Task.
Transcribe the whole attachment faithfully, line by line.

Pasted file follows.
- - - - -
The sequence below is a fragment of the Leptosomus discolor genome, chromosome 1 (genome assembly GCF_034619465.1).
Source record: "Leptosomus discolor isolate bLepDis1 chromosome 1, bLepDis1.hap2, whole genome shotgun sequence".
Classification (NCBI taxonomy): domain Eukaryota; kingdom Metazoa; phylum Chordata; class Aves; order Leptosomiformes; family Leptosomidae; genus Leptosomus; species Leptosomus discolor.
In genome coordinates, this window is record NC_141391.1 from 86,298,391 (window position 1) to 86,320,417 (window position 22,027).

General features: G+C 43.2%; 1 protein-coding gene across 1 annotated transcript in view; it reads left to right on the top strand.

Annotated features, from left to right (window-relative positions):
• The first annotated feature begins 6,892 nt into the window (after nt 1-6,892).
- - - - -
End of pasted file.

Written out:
The sequence below is a fragment of the Leptosomus discolor genome, chromosome 1 (genome assembly GCF_034619465.1).
Source record: "Leptosomus discolor isolate bLepDis1 chromosome 1, bLepDis1.hap2, whole genome shotgun sequence".
Classification (NCBI taxonomy): domain Eukaryota; kingdom Metazoa; phylum Chordata; class Aves; order Leptosomiformes; family Leptosomidae; genus Leptosomus; species Leptosomus discolor.
In genome coordinates, this window is record NC_141391.1 from 86,298,391 (window position 1) to 86,320,417 (window position 22,027).

General features: G+C 43.2%; 1 protein-coding gene across 1 annotated transcript in view; it reads left to right on the top strand.

Annotated features, from left to right (window-relative positions):
• The first annotated feature begins 6,892 nt into the window (after nt 1-6,892).